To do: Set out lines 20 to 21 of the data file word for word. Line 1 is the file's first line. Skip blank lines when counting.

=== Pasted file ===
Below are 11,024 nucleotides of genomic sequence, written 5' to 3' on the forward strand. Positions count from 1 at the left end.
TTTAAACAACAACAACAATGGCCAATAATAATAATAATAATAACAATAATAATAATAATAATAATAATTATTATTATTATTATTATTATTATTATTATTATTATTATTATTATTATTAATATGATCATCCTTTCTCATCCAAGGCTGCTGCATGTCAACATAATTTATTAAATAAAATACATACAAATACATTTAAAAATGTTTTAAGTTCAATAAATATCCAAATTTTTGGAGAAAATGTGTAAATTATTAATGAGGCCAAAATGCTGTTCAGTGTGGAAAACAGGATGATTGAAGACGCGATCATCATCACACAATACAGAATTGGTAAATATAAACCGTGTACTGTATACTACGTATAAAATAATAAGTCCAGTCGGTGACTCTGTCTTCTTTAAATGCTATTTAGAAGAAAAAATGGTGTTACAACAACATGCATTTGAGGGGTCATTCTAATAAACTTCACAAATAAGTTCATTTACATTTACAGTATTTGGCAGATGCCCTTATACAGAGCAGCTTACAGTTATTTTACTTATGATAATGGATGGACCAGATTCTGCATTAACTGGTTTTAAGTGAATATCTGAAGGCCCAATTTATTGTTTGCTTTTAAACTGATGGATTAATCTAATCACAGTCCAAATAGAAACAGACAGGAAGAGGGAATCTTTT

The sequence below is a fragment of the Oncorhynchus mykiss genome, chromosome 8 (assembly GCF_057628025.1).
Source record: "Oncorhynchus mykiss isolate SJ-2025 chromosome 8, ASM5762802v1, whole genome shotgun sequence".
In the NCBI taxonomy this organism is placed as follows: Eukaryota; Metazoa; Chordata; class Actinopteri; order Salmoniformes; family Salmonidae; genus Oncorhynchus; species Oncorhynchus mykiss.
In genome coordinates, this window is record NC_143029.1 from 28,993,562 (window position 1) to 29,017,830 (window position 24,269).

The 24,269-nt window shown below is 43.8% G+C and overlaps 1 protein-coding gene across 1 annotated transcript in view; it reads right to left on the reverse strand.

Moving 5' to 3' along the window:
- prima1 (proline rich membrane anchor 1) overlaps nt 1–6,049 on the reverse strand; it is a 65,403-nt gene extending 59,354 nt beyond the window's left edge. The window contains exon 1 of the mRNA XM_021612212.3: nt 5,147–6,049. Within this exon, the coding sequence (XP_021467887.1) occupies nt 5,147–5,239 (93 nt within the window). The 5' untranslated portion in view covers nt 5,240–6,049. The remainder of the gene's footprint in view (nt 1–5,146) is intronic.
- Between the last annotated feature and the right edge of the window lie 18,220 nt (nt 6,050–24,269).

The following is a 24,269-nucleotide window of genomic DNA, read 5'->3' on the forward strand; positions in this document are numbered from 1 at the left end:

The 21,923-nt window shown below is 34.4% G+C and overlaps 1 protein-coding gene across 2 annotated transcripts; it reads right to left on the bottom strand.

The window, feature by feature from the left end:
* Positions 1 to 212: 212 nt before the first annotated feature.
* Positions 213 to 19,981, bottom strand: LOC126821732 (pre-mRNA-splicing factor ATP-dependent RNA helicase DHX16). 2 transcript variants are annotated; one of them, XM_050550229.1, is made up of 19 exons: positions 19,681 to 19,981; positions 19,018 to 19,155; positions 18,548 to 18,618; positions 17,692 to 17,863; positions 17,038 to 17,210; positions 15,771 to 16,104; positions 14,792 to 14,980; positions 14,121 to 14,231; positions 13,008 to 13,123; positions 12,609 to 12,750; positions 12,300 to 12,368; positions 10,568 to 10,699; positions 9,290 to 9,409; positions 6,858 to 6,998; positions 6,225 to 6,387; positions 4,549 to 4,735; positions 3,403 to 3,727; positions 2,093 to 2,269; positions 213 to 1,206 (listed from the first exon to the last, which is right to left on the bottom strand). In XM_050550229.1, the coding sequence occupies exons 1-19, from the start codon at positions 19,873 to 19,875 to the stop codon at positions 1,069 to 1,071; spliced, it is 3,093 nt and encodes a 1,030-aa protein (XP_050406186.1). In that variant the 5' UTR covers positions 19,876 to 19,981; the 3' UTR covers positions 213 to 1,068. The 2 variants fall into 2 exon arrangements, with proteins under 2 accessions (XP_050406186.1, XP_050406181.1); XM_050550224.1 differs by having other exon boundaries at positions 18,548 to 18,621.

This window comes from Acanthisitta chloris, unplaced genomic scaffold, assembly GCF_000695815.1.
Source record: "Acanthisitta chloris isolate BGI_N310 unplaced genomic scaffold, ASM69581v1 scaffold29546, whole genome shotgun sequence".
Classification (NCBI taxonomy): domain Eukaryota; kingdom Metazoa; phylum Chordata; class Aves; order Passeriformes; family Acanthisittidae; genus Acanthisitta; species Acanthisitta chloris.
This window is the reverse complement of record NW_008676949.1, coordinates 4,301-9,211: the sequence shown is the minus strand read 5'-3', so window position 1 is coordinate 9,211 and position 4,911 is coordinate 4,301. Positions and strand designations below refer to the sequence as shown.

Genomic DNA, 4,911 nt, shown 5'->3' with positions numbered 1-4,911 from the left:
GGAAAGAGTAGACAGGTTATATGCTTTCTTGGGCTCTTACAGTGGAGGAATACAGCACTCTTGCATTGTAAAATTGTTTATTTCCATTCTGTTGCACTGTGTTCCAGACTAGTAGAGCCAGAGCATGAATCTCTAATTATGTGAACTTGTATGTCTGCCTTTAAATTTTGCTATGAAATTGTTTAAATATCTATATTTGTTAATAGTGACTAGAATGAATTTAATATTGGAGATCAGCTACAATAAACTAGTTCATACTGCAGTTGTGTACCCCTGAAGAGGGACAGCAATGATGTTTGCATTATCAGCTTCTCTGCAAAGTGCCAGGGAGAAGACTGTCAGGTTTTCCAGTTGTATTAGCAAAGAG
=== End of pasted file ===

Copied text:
Genomic DNA, 4,911 nt, shown 5'->3' with positions numbered 1-4,911 from the left:
GGAAAGAGTAGACAGGTTATATGCTTTCTTGGGCTCTTACAGTGGAGGAATACAGCACTCTTGCATTGTAAAATTGTTTATTTCCATTCTGTTGCACTGTGTTCCAGACTAGTAGAGCCAGAGCATGAATCTCTAATTATGTGAACTTGTATGTCTGCCTTTAAATTTTGCTATGAAATTGTTTAAATATCTATATTTGTTAATAGTGACTAGAATGAATTTAATATTGGAGATCAGCTACAATAAACTAGTTCATACTGCAGTTGTGTACCCCTGAAGAGGGACAGCAATGATGTTTGCATTATCAGCTTCTCTGCAAAGTGCCAGGGAGAAGACTGTCAGGTTTTCCAGTTGTATTAGCAAAGAG